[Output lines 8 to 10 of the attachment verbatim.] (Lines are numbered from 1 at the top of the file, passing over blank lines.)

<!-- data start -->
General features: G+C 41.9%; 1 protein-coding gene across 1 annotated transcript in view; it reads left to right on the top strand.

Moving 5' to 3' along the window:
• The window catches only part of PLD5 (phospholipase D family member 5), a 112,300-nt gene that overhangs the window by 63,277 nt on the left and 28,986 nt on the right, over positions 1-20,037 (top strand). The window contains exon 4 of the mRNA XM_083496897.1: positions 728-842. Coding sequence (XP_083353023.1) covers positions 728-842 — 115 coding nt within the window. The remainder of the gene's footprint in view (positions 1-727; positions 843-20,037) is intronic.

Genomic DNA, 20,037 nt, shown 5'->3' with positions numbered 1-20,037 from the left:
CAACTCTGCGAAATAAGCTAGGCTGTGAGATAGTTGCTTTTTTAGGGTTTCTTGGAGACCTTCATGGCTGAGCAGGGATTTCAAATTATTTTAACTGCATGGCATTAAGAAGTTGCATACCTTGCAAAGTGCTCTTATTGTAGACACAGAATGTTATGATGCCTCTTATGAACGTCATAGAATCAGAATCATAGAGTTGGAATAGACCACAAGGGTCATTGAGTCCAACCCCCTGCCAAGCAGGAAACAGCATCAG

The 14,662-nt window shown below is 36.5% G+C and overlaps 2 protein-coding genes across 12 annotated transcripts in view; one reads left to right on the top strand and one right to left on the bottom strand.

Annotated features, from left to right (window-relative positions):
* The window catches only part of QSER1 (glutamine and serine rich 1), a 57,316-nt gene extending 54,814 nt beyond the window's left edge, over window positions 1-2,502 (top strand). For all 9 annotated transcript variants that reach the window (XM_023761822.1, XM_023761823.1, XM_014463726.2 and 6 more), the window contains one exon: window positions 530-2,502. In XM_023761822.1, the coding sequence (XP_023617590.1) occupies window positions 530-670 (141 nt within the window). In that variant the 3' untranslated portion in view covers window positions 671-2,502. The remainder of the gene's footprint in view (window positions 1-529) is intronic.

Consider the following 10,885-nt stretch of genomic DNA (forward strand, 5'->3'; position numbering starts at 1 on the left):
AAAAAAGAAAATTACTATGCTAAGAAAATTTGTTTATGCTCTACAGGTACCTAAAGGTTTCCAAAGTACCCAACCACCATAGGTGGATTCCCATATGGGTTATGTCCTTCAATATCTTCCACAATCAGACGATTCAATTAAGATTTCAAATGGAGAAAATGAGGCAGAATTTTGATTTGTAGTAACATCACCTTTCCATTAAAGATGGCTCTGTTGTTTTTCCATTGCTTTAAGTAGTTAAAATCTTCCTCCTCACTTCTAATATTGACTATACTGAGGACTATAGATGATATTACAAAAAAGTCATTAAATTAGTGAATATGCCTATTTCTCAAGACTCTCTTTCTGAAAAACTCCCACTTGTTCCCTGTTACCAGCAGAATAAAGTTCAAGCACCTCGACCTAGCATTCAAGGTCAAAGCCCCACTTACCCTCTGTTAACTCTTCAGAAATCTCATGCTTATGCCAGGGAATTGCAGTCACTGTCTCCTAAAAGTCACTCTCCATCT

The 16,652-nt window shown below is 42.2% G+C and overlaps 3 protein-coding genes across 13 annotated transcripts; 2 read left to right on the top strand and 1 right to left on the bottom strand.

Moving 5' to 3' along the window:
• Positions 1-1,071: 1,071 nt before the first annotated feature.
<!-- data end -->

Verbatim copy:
* The window catches only part of QSER1 (glutamine and serine rich 1), a 57,316-nt gene extending 54,814 nt beyond the window's left edge, over window positions 1-2,502 (top strand). For all 9 annotated transcript variants that reach the window (XM_023761822.1, XM_023761823.1, XM_014463726.2 and 6 more), the window contains one exon: window positions 530-2,502. In XM_023761822.1, the coding sequence (XP_023617590.1) occupies window positions 530-670 (141 nt within the window). In that variant the 3' untranslated portion in view covers window positions 671-2,502. The remainder of the gene's footprint in view (window positions 1-529) is intronic.

Consider the following 10,885-nt stretch of genomic DNA (forward strand, 5'->3'; position numbering starts at 1 on the left):
AAAAAAGAAAATTACTATGCTAAGAAAATTTGTTTATGCTCTACAGGTACCTAAAGGTTTCCAAAGTACCCAACCACCATAGGTGGATTCCCATATGGGTTATGTCCTTCAATATCTTCCACAATCAGACGATTCAATTAAGATTTCAAATGGAGAAAATGAGGCAGAATTTTGATTTGTAGTAACATCACCTTTCCATTAAAGATGGCTCTGTTGTTTTTCCATTGCTTTAAGTAGTTAAAATCTTCCTCCTCACTTCTAATATTGACTATACTGAGGACTATAGATGATATTACAAAAAAGTCATTAAATTAGTGAATATGCCTATTTCTCAAGACTCTCTTTCTGAAAAACTCCCACTTGTTCCCTGTTACCAGCAGAATAAAGTTCAAGCACCTCGACCTAGCATTCAAGGTCAAAGCCCCACTTACCCTCTGTTAACTCTTCAGAAATCTCATGCTTATGCCAGGGAATTGCAGTCACTGTCTCCTAAAAGTCACTCTCCATCT